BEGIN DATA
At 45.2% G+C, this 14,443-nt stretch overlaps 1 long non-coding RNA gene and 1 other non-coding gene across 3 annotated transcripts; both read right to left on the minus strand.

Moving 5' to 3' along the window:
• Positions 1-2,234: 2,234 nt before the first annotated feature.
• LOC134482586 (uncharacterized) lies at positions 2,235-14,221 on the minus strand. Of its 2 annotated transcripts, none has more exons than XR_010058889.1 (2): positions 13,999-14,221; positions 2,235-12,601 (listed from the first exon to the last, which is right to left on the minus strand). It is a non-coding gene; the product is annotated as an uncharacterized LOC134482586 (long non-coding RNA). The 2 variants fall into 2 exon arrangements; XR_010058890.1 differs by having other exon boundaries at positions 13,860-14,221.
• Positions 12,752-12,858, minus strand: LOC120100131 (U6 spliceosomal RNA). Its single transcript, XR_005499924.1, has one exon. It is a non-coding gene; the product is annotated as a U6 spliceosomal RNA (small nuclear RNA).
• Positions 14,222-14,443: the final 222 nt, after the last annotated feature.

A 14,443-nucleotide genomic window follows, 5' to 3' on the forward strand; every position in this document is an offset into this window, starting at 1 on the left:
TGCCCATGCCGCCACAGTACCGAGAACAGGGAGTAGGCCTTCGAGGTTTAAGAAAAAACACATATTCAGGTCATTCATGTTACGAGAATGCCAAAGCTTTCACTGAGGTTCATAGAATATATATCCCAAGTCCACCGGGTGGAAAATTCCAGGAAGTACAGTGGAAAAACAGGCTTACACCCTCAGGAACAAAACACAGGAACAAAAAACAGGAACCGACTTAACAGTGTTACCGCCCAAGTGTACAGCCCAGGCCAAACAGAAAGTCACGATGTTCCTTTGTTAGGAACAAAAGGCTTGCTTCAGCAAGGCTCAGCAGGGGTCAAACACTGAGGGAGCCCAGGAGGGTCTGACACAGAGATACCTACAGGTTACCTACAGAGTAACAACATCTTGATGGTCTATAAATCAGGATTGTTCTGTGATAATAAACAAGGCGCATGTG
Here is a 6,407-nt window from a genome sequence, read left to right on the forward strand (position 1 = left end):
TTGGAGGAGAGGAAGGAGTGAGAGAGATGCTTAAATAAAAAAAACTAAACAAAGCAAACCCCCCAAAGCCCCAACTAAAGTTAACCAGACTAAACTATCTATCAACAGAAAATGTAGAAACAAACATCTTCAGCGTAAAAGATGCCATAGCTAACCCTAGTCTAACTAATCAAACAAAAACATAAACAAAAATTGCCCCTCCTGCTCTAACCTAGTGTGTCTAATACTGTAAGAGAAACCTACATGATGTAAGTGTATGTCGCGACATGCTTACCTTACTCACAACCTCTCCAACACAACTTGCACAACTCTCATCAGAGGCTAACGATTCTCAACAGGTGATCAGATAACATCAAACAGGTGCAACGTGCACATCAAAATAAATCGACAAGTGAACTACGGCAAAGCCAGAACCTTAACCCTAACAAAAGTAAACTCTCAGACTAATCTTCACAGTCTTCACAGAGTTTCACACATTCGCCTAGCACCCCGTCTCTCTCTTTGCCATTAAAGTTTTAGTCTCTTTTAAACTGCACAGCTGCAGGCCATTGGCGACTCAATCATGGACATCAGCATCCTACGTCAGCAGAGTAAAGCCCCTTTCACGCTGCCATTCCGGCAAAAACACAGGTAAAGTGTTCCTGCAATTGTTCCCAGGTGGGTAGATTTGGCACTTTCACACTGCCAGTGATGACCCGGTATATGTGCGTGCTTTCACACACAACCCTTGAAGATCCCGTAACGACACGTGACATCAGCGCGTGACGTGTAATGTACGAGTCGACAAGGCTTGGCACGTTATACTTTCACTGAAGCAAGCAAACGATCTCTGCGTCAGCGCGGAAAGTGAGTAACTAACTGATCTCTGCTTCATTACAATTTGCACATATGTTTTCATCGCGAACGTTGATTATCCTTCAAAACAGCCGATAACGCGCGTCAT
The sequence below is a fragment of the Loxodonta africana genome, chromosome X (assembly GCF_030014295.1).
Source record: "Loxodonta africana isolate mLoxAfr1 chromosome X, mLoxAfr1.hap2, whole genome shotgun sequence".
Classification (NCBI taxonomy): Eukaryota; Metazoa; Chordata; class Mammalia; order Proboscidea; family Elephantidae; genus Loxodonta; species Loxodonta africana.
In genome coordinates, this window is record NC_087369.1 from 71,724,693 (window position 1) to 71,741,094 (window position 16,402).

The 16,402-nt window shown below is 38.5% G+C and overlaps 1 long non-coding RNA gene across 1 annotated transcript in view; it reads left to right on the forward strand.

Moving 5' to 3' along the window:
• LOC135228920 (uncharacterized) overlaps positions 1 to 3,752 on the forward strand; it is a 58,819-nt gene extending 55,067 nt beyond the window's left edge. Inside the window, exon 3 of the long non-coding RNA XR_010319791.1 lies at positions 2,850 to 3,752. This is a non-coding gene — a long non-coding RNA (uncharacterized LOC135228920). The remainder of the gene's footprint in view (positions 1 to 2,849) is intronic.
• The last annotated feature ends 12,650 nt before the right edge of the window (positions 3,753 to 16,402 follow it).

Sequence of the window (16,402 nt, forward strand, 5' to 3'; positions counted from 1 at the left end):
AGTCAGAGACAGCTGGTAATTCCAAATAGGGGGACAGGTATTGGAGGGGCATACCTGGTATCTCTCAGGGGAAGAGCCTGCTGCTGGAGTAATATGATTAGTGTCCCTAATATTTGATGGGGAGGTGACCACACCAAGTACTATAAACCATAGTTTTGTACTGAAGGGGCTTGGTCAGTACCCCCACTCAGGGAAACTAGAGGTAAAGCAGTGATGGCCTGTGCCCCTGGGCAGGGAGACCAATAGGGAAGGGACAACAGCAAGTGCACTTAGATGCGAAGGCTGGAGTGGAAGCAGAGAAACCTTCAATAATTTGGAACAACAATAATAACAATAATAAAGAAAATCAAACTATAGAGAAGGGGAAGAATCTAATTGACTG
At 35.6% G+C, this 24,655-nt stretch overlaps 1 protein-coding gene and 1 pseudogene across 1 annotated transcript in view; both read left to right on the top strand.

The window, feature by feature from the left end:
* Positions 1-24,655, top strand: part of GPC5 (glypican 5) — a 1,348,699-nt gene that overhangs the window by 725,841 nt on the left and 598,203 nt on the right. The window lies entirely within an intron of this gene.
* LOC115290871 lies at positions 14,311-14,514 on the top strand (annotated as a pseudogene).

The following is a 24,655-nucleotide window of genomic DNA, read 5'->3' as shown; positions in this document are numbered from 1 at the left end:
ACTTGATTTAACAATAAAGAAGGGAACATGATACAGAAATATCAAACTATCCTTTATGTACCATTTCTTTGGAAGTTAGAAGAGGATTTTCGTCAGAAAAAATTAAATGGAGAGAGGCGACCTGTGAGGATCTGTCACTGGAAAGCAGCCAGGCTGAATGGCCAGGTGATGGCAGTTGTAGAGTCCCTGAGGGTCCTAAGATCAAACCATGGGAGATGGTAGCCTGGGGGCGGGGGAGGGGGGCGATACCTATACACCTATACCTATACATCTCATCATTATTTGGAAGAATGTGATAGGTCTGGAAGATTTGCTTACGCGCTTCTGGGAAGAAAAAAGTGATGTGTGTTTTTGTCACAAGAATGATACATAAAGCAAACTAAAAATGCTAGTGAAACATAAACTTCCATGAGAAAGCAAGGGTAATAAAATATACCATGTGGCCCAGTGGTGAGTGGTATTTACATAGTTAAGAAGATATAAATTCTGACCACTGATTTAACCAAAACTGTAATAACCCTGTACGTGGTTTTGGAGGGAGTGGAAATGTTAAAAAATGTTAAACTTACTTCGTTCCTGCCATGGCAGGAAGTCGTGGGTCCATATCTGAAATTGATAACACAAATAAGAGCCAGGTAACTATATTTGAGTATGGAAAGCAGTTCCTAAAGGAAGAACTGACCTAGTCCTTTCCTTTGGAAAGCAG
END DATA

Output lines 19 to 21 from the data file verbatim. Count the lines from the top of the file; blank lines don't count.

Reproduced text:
Sequence of the window (16,402 nt, forward strand, 5' to 3'; positions counted from 1 at the left end):
AGTCAGAGACAGCTGGTAATTCCAAATAGGGGGACAGGTATTGGAGGGGCATACCTGGTATCTCTCAGGGGAAGAGCCTGCTGCTGGAGTAATATGATTAGTGTCCCTAATATTTGATGGGGAGGTGACCACACCAAGTACTATAAACCATAGTTTTGTACTGAAGGGGCTTGGTCAGTACCCCCACTCAGGGAAACTAGAGGTAAAGCAGTGATGGCCTGTGCCCCTGGGCAGGGAGACCAATAGGGAAGGGACAACAGCAAGTGCACTTAGATGCGAAGGCTGGAGTGGAAGCAGAGAAACCTTCAATAATTTGGAACAACAATAATAACAATAATAAAGAAAATCAAACTATAGAGAAGGGGAAGAATCTAATTGACTG
At 35.6% G+C, this 24,655-nt stretch overlaps 1 protein-coding gene and 1 pseudogene across 1 annotated transcript in view; both read left to right on the top strand.